Genome-Wide Association Study of Suicide Attempts in Mood Disorder Patients
R. H Perlis,
A. J Rush,
P. F Sullivan,
S. P Hamilton,
F. J McMahon,
J. B Potash,
P. P Zandi,
V. L Willour,
B. W Penninx,
D. I Boomsma,
C. M Middeldorp,
Craddock Wellcome Trust Case Control Consortium Bipolar Disorder Group,
J. W. Smoller
American Journal of Psychiatry,
2010, 167(12), 1499-1507. DOI: 10.1176/appi.ajp.2010.10040541
Family and twin studies suggest that liability for suicide attempts is heritable and distinct from mood disorder susceptibility. The authors therefore examined the association between common genomewide variation and lifetime suicide attempts.
The authors analyzed data on lifetime suicide attempts from genomewide association studies of bipolar I and II disorder as well as major depressive disorder. Bipolar disorder subjects were drawn from the Systematic Treatment Enhancement Program for Bipolar Disorder cohort, the Wellcome Trust Case Control Consortium bipolar cohort, and the University College London cohort. Replication was pursued in the NIMH Genetic Association Information Network bipolar disorder project and a German clinical cohort. Depression subjects were drawn from the Sequential Treatment Alternatives to Relieve Depression cohort, with replication in the Netherlands Study of Depression and Anxiety/Netherlands Twin Register depression cohort.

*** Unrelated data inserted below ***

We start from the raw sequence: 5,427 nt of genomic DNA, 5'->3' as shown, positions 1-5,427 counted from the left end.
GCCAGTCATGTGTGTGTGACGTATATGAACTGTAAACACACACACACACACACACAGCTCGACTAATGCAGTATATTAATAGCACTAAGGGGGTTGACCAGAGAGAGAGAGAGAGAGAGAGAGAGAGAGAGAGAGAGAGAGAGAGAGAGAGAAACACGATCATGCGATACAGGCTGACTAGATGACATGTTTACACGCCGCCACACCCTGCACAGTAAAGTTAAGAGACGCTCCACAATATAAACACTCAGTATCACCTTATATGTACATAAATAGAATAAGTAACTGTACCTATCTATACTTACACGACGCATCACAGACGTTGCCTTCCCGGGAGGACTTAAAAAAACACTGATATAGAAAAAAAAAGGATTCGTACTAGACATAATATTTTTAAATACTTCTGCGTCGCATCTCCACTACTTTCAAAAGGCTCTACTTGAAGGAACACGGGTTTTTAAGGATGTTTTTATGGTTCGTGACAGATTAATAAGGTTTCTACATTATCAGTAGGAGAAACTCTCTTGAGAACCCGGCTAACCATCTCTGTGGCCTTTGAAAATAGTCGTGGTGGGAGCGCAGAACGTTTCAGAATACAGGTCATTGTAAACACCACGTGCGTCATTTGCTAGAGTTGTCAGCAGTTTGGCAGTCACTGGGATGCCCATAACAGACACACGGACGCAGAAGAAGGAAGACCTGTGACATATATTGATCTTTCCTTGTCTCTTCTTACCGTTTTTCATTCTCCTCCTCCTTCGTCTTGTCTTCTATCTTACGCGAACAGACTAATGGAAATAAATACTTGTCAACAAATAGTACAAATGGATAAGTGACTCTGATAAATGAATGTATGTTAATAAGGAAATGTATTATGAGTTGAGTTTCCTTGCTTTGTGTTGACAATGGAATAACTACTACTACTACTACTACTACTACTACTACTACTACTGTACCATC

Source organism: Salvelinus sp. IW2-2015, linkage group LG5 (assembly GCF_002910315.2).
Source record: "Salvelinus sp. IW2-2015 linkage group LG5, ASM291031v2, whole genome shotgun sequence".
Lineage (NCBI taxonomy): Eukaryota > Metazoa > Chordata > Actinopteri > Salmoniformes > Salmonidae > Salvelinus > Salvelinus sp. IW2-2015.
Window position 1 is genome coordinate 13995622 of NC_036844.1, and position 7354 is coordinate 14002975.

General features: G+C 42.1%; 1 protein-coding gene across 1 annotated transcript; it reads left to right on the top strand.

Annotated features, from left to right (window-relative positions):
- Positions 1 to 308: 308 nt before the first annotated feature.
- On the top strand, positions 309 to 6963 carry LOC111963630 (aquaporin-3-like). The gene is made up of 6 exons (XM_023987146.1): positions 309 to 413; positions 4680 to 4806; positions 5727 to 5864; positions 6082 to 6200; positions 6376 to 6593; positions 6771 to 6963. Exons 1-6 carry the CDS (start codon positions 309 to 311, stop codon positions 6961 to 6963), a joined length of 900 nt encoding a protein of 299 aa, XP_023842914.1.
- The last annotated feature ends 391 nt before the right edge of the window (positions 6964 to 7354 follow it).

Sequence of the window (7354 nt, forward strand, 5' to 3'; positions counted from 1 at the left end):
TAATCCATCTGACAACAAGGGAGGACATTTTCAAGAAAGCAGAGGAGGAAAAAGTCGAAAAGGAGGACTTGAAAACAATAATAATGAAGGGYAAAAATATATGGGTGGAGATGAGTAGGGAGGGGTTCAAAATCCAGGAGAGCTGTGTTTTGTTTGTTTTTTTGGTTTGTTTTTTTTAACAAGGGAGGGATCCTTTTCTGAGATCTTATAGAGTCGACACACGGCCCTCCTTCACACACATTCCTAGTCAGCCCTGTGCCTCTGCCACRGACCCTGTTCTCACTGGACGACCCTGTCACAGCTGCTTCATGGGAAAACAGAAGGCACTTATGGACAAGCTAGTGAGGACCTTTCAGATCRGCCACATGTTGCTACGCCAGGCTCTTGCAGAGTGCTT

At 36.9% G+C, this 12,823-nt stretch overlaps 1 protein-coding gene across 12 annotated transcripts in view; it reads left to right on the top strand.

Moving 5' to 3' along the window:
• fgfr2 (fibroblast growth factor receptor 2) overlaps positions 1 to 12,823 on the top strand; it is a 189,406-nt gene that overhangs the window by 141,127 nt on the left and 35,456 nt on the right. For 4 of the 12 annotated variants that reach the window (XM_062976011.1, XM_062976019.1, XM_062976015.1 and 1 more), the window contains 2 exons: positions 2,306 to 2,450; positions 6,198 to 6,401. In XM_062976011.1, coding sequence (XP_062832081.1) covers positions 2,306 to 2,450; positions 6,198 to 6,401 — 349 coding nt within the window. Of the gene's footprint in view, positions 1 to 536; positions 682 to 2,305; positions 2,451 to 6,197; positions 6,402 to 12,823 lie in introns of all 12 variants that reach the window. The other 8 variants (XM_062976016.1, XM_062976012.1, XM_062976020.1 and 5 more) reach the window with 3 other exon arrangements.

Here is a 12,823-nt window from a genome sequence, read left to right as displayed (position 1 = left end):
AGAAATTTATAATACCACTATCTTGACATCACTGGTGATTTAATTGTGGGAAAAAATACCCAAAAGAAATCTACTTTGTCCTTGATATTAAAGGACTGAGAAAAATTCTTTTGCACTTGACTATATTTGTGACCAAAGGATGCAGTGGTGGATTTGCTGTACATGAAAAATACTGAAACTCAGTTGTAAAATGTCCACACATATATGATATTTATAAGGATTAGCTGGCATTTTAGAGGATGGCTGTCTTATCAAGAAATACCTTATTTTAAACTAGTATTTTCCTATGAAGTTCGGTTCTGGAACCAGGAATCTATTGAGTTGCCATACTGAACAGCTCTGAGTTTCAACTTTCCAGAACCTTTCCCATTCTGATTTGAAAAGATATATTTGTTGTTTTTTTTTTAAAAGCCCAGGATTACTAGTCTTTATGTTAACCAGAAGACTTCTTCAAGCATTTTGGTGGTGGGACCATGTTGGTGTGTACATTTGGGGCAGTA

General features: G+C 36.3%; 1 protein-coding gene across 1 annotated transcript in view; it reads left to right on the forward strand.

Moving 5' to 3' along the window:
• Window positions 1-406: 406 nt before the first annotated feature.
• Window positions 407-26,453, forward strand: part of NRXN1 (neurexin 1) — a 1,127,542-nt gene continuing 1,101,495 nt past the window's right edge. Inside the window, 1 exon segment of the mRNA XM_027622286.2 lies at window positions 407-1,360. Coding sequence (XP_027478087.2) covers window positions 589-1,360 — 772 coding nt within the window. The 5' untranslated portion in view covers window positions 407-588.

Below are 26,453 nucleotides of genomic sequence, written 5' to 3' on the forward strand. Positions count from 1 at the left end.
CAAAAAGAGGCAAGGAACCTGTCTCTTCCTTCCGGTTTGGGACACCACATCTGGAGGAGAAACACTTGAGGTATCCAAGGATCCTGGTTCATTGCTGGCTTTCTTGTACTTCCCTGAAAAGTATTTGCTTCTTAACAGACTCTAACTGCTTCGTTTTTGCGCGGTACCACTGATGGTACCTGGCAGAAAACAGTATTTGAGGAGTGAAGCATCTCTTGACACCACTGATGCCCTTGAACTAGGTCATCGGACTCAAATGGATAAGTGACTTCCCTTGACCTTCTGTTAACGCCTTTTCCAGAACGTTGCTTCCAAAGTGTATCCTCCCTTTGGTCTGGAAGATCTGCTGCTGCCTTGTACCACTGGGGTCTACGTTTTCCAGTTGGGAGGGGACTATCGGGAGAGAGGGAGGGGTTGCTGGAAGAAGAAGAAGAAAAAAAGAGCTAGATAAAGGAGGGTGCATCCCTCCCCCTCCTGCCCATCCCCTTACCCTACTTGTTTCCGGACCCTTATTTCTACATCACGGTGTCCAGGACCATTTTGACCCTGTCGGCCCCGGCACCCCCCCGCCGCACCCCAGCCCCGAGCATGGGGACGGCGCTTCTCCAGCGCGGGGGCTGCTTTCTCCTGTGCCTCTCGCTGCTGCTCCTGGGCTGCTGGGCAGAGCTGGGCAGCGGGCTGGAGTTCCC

Strongest evidence of association for suicide attempt in bipolar disorder was observed in a region without identified genes (rs1466846); five loci also showed suggestive evidence of association. In major depression, strongest evidence of association was observed for a single nucleotide polymorphism in ABI3BP, with six loci also showing suggestive association. Replication cohorts did not provide further support for these loci. However, meta-analysis incorporating approximately 8,700 mood disorder subjects identified four additional regions that met the threshold for suggestive association, including the locus containing the gene coding for protein kinase C-epsilon, previously implicated in models of mood and anxiety.
The results suggest that inherited risk for suicide among mood disorder patients is unlikely to be the result of individual common variants of large effect. They nonetheless provide suggestive evidence for multiple loci, which merit further investigation.